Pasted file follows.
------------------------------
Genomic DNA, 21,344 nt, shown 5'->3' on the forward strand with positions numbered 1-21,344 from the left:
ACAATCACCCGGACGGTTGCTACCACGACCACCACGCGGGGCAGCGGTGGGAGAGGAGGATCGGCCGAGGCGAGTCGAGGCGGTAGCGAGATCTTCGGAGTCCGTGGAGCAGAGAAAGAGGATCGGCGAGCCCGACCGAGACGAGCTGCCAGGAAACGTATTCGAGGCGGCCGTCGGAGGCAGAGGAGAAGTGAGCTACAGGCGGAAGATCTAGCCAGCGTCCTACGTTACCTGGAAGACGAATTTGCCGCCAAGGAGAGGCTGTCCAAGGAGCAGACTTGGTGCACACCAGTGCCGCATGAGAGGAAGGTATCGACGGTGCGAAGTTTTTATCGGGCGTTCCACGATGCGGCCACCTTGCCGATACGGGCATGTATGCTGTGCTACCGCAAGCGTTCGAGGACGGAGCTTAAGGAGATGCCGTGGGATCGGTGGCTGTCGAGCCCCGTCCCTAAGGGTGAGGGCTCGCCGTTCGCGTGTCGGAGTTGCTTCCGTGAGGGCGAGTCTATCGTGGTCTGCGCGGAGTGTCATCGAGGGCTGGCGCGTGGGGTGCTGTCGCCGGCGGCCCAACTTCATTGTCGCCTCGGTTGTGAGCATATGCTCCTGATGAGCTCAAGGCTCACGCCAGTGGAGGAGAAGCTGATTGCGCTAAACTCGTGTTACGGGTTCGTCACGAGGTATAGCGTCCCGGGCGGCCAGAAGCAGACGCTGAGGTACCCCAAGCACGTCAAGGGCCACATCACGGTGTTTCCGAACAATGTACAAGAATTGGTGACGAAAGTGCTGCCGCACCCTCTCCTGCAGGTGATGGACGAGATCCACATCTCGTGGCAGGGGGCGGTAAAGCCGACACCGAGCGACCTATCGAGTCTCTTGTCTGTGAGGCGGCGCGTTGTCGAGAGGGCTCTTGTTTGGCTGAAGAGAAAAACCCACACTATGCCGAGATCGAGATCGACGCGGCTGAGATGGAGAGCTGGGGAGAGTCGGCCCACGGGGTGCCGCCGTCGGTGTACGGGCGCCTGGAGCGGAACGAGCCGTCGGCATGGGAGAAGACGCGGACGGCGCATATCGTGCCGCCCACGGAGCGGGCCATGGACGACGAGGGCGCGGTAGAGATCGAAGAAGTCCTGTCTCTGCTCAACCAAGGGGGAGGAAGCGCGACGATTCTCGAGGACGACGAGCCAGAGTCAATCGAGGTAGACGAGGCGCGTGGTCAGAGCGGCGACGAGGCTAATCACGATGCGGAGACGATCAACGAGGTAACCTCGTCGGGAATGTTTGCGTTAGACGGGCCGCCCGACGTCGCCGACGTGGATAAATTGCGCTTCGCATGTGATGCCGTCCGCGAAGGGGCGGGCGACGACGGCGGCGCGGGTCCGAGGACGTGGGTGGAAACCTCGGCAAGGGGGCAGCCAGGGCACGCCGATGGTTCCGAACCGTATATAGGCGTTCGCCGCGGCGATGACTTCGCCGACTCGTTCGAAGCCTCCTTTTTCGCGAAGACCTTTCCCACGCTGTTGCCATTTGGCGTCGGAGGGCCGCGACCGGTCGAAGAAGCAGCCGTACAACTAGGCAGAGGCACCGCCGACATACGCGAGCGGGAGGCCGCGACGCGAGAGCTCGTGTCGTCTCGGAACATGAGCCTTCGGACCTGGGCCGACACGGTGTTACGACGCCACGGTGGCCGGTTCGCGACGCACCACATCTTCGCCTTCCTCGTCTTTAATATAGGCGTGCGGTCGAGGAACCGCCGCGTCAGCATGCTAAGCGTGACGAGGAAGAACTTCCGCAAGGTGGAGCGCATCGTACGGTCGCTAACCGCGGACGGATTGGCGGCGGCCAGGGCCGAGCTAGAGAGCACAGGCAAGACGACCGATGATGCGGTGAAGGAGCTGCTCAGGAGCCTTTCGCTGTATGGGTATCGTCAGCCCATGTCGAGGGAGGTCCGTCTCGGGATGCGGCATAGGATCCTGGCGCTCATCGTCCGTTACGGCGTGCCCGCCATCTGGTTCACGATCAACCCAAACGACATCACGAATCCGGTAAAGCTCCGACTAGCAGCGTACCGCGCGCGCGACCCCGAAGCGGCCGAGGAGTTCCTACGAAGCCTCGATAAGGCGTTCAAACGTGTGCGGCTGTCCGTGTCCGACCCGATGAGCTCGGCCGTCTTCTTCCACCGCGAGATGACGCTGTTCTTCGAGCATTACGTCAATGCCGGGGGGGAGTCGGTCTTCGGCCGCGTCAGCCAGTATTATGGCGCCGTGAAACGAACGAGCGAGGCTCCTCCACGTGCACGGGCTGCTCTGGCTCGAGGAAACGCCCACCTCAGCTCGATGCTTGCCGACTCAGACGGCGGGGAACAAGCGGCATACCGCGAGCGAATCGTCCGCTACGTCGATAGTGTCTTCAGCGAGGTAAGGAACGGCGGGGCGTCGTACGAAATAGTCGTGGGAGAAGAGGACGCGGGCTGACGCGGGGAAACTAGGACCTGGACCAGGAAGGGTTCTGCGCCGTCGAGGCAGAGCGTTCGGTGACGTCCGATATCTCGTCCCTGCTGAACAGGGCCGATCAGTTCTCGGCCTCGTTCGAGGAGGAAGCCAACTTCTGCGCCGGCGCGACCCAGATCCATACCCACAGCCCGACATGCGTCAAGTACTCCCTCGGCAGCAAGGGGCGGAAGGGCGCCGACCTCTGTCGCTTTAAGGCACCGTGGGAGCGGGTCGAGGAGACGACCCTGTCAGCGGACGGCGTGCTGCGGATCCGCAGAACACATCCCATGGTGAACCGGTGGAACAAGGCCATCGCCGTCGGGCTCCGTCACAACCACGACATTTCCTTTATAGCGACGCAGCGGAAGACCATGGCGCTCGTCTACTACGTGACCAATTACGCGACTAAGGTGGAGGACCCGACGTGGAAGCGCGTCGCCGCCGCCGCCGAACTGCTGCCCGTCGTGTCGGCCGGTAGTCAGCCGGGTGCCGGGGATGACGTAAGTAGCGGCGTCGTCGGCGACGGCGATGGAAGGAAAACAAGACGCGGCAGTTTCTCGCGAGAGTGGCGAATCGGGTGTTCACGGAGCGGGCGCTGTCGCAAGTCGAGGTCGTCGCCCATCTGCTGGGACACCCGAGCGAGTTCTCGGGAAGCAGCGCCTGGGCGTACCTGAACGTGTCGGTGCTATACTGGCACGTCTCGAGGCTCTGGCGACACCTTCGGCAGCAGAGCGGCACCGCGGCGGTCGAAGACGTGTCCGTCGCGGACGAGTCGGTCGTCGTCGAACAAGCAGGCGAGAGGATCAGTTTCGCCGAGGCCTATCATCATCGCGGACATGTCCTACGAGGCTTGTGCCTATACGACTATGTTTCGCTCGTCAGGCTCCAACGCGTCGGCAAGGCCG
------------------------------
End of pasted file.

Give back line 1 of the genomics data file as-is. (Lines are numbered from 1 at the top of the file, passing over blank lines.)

Genomic DNA, 21,344 nt, shown 5'->3' on the forward strand with positions numbered 1-21,344 from the left: